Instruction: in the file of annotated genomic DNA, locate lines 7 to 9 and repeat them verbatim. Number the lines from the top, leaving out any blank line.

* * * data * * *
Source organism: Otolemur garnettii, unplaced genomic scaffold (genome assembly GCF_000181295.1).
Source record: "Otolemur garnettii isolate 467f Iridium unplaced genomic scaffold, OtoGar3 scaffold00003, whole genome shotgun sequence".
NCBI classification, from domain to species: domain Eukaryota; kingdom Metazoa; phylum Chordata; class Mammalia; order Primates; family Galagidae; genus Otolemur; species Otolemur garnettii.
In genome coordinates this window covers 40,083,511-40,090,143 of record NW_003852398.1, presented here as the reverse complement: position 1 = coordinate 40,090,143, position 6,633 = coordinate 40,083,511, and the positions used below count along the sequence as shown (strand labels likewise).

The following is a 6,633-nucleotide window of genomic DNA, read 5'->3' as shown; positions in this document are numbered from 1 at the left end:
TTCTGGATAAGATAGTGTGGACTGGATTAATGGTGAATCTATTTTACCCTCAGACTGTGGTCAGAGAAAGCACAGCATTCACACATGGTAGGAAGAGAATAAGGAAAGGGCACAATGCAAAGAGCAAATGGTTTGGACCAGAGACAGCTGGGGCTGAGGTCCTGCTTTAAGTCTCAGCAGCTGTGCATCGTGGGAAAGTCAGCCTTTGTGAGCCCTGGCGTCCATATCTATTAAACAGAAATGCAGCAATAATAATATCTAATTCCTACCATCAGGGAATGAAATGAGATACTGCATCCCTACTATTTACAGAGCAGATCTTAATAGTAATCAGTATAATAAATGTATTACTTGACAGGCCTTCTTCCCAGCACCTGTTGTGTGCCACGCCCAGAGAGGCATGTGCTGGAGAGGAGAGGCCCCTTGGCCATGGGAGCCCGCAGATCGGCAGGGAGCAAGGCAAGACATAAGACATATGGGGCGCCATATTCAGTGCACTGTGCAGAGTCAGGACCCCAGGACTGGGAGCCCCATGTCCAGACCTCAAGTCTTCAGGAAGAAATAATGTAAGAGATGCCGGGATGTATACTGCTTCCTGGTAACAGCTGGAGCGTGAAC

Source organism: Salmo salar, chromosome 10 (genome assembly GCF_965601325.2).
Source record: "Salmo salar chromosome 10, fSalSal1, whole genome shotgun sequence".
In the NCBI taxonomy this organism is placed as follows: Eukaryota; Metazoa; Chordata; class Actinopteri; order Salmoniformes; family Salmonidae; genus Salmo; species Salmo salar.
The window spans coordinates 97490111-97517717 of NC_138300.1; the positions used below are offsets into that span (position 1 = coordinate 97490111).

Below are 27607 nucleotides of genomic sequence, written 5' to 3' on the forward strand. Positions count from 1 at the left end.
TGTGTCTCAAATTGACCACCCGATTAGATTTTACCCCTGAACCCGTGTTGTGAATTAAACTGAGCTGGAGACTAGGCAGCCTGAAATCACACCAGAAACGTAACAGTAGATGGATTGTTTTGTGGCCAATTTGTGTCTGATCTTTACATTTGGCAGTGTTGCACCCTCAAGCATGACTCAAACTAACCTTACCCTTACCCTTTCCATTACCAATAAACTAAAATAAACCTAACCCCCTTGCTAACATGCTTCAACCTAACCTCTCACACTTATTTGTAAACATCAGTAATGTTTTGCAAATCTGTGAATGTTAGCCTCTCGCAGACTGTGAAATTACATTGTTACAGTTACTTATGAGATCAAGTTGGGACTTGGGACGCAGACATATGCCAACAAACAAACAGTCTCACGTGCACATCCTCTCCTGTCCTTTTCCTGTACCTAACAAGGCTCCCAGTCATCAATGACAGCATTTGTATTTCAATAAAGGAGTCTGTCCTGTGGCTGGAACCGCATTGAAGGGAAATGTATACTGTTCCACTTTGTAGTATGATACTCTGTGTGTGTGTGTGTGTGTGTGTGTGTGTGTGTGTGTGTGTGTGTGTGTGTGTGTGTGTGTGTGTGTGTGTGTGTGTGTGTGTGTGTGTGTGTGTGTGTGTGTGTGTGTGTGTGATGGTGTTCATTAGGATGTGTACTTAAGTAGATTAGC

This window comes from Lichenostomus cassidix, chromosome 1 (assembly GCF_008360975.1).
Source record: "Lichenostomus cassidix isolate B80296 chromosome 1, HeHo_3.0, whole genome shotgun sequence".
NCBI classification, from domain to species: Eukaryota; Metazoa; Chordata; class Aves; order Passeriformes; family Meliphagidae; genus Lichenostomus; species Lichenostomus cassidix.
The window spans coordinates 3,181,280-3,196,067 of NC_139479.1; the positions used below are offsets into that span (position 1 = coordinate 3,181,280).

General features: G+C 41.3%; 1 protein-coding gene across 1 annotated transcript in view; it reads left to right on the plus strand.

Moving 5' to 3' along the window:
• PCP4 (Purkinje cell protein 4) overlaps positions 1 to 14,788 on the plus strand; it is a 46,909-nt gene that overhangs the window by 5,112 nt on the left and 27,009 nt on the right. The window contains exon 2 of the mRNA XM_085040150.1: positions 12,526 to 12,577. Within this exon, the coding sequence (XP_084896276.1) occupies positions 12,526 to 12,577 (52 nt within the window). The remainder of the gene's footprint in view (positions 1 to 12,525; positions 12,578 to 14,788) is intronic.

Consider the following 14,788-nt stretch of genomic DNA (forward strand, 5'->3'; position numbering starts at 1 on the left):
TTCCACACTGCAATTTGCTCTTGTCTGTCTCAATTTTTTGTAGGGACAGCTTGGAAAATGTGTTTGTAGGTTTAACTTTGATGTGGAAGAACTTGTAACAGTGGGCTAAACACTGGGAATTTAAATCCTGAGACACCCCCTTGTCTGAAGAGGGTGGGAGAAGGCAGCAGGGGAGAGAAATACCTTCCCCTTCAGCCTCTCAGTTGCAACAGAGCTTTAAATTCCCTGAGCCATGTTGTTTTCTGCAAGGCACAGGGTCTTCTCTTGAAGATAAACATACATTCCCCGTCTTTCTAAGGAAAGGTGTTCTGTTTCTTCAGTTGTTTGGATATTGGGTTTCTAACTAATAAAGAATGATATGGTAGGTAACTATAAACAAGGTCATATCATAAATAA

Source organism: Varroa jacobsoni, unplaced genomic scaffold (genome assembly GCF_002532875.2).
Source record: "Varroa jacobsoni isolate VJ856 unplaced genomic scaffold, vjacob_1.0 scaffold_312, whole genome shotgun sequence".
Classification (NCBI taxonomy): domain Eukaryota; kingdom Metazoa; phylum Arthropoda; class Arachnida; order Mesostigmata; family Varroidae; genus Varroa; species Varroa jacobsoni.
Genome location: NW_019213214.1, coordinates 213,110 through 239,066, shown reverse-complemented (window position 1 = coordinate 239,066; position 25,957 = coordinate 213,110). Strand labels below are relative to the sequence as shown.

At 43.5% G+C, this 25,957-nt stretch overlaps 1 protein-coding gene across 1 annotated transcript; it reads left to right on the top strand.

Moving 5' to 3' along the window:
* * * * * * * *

Source organism: Salmo salar, chromosome 10 (genome assembly GCF_965601325.2).
Source record: "Salmo salar chromosome 10, fSalSal1, whole genome shotgun sequence".
In the NCBI taxonomy this organism is placed as follows: Eukaryota; Metazoa; Chordata; class Actinopteri; order Salmoniformes; family Salmonidae; genus Salmo; species Salmo salar.